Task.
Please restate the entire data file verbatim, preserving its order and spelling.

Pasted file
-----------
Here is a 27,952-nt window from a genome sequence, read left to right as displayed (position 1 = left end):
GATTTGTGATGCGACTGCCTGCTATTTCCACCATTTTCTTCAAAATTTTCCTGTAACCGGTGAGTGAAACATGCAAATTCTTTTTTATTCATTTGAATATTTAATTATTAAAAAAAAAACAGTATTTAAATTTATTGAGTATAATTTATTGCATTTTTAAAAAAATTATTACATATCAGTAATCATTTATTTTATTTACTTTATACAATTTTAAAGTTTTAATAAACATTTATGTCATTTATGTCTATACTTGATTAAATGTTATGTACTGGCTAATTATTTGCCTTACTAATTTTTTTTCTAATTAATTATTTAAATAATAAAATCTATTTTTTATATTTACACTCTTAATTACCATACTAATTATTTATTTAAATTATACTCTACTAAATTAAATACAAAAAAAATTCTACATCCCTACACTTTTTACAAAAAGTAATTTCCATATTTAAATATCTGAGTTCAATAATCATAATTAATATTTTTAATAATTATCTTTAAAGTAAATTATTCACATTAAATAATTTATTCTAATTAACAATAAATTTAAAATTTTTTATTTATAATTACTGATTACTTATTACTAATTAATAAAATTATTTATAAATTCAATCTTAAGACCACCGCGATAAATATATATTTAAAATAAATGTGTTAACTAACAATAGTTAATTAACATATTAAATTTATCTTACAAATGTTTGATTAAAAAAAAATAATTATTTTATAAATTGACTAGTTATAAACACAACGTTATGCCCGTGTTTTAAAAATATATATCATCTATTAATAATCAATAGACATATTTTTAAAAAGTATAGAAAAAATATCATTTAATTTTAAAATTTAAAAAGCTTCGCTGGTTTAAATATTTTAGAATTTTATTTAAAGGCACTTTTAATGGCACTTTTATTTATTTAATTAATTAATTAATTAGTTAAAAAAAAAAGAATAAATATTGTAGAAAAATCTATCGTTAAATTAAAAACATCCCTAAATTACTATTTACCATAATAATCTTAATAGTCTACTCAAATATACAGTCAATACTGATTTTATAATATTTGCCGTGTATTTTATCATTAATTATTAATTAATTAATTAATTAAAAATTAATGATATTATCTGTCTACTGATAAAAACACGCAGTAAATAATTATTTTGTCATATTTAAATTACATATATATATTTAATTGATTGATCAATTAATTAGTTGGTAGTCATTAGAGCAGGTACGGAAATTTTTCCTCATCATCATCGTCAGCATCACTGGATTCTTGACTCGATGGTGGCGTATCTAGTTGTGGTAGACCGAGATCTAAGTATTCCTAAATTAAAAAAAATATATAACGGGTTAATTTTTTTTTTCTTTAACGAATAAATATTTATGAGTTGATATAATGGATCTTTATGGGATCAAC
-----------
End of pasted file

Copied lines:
Here is a 27,952-nt window from a genome sequence, read left to right as displayed (position 1 = left end):
GATTTGTGATGCGACTGCCTGCTATTTCCACCATTTTCTTCAAAATTTTCCTGTAACCGGTGAGTGAAACATGCAAATTCTTTTTTATTCATTTGAATATTTAATTATTAAAAAAAAAACAGTATTTAAATTTATTGAGTATAATTTATTGCATTTTTAAAAAAATTATTACATATCAGTAATCATTTATTTTATTTACTTTATACAATTTTAAAGTTTTAATAAACATTTATGTCATTTATGTCTATACTTGATTAAATGTTATGTACTGGCTAATTATTTGCCTTACTAATTTTTTTTCTAATTAATTATTTAAATAATAAAATCTATTTTTTATATTTACACTCTTAATTACCATACTAATTATTTATTTAAATTATACTCTACTAAATTAAATACAAAAAAAATTCTACATCCCTACACTTTTTACAAAAAGTAATTTCCATATTTAAATATCTGAGTTCAATAATCATAATTAATATTTTTAATAATTATCTTTAAAGTAAATTATTCACATTAAATAATTTATTCTAATTAACAATAAATTTAAAATTTTTTATTTATAATTACTGATTACTTATTACTAATTAATAAAATTATTTATAAATTCAATCTTAAGACCACCGCGATAAATATATATTTAAAATAAATGTGTTAACTAACAATAGTTAATTAACATATTAAATTTATCTTACAAATGTTTGATTAAAAAAAAATAATTATTTTATAAATTGACTAGTTATAAACACAACGTTATGCCCGTGTTTTAAAAATATATATCATCTATTAATAATCAATAGACATATTTTTAAAAAGTATAGAAAAAATATCATTTAATTTTAAAATTTAAAAAGCTTCGCTGGTTTAAATATTTTAGAATTTTATTTAAAGGCACTTTTAATGGCACTTTTATTTATTTAATTAATTAATTAATTAGTTAAAAAAAAAAGAATAAATATTGTAGAAAAATCTATCGTTAAATTAAAAACATCCCTAAATTACTATTTACCATAATAATCTTAATAGTCTACTCAAATATACAGTCAATACTGATTTTATAATATTTGCCGTGTATTTTATCATTAATTATTAATTAATTAATTAATTAAAAATTAATGATATTATCTGTCTACTGATAAAAACACGCAGTAAATAATTATTTTGTCATATTTAAATTACATATATATATTTAATTGATTGATCAATTAATTAGTTGGTAGTCATTAGAGCAGGTACGGAAATTTTTCCTCATCATCATCGTCAGCATCACTGGATTCTTGACTCGATGGTGGCGTATCTAGTTGTGGTAGACCGAGATCTAAGTATTCCTAAATTAAAAAAAATATATAACGGGTTAATTTTTTTTTTCTTTAACGAATAAATATTTATGAGTTGATATAATGGATCTTTATGGGATCAAC